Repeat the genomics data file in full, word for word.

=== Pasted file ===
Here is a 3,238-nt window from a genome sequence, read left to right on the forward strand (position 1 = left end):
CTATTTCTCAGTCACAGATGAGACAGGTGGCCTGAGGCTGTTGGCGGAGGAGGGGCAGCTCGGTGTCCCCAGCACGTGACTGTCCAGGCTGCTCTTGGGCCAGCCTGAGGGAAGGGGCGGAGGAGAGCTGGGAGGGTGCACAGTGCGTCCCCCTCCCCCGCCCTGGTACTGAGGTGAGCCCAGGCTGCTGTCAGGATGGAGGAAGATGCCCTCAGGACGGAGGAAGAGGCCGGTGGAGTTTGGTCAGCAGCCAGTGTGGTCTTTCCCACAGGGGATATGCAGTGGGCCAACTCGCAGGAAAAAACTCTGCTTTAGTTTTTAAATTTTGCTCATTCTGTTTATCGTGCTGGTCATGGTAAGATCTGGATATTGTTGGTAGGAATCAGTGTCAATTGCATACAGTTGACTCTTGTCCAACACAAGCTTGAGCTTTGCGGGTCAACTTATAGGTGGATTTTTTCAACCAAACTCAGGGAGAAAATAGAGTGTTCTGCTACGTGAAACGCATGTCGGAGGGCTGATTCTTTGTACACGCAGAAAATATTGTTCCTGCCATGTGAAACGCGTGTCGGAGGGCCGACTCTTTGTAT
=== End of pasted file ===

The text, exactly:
Here is a 3,238-nt window from a genome sequence, read left to right on the forward strand (position 1 = left end):
CTATTTCTCAGTCACAGATGAGACAGGTGGCCTGAGGCTGTTGGCGGAGGAGGGGCAGCTCGGTGTCCCCAGCACGTGACTGTCCAGGCTGCTCTTGGGCCAGCCTGAGGGAAGGGGCGGAGGAGAGCTGGGAGGGTGCACAGTGCGTCCCCCTCCCCCGCCCTGGTACTGAGGTGAGCCCAGGCTGCTGTCAGGATGGAGGAAGATGCCCTCAGGACGGAGGAAGAGGCCGGTGGAGTTTGGTCAGCAGCCAGTGTGGTCTTTCCCACAGGGGATATGCAGTGGGCCAACTCGCAGGAAAAAACTCTGCTTTAGTTTTTAAATTTTGCTCATTCTGTTTATCGTGCTGGTCATGGTAAGATCTGGATATTGTTGGTAGGAATCAGTGTCAATTGCATACAGTTGACTCTTGTCCAACACAAGCTTGAGCTTTGCGGGTCAACTTATAGGTGGATTTTTTCAACCAAACTCAGGGAGAAAATAGAGTGTTCTGCTACGTGAAACGCATGTCGGAGGGCTGATTCTTTGTACACGCAGAAAATATTGTTCCTGCCATGTGAAACGCGTGTCGGAGGGCCGACTCTTTGTAT